Sunday, August 05, 2007

Redevelopment - Courier - Somerville revises deal with Jack Morris

Published in the Courier News, Friday, July 13, 2007

Somerville revises deal with developer

Staff Writer

SOMERVILLE -- Municipal revenue from a redevelopment project at the Downtown Somerville Shopping Center -- touted as a way to ease the tax burden on residents -- will be tied to its financial success, under a new agreement between the borough and its developer.

During a special meeting Thursday, the Borough Council unanimously approved a "memorandum of understanding" with developer JSM spelling out several points as the two parties prepare to redraft a 2-year-old redevelopment agreement over the project to reflect what officials called a changed economic climate.

Among the revisions:

  • Instead of the borough collecting regular property taxes, JSM -- owned by real estate developer Jack Morris -- will pay the borough 15 percent of its annual gross revenues for the residential component of the project for 10 years, and 15 percent of its annual gross revenues for office and retail elements of the project for five years. Borough officials had said previously the project would generate $2.1 million in annual property tax revenues. At Thursday's meeting, officials did not announce the anticipated revenue from the new agreement.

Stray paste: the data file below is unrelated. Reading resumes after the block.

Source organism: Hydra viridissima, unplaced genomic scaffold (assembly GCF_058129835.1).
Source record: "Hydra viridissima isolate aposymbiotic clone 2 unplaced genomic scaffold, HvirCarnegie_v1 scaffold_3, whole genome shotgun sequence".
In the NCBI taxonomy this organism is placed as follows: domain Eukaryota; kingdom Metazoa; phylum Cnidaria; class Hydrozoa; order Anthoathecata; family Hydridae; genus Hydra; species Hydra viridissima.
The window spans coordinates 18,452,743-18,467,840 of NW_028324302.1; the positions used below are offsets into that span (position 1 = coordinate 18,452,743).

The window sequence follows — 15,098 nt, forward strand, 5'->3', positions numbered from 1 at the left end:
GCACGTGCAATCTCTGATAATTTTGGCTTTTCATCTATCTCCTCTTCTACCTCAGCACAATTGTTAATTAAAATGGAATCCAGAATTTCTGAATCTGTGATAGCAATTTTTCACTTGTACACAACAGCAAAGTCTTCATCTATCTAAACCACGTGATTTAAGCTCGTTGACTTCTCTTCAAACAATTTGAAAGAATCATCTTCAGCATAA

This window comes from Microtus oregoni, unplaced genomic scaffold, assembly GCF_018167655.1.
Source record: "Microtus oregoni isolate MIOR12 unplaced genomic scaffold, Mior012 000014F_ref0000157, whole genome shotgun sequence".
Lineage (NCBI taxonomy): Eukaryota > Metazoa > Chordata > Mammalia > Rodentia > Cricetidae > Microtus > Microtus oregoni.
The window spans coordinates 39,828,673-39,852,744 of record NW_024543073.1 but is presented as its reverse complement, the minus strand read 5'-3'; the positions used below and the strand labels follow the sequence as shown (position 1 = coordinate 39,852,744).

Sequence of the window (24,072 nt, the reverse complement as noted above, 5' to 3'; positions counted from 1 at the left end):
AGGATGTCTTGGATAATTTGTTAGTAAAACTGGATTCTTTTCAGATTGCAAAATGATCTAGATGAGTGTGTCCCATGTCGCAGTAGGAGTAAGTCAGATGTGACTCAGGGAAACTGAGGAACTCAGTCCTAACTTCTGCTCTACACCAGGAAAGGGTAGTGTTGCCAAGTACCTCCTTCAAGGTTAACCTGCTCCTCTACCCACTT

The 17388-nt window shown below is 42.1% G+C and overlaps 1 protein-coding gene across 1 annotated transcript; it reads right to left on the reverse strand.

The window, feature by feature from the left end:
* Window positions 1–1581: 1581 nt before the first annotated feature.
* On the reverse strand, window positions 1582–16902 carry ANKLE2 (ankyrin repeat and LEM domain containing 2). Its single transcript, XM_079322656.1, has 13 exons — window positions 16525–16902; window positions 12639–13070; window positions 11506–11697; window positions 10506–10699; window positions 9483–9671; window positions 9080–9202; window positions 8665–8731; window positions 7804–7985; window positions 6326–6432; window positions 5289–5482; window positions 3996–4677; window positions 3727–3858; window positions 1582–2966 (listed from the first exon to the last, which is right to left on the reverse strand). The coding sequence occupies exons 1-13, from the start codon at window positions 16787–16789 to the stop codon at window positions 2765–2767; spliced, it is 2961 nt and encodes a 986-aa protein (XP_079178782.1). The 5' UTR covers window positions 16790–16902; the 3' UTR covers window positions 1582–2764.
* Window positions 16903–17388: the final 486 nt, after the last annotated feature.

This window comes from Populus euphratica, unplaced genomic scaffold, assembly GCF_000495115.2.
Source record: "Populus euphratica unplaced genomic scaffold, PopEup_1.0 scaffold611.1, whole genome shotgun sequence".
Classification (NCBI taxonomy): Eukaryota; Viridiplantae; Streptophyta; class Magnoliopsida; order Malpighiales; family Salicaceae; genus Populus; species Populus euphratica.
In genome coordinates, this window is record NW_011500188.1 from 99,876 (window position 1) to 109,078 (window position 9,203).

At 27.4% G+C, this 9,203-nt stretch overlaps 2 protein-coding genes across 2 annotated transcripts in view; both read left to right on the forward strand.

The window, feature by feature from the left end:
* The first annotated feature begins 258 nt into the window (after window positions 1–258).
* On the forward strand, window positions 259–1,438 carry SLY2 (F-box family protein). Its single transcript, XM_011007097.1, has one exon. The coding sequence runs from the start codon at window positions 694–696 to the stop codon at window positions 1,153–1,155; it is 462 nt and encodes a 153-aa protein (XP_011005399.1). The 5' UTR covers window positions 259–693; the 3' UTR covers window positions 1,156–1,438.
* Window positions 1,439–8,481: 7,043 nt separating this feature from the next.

• JSM will be able to construct more residential units, retail space and office space.
  • JSM will construct a planned extension of Davenport Street at no cost to the borough and dedicate it to the municipality when finished. The borough was originally going to pay for the extension.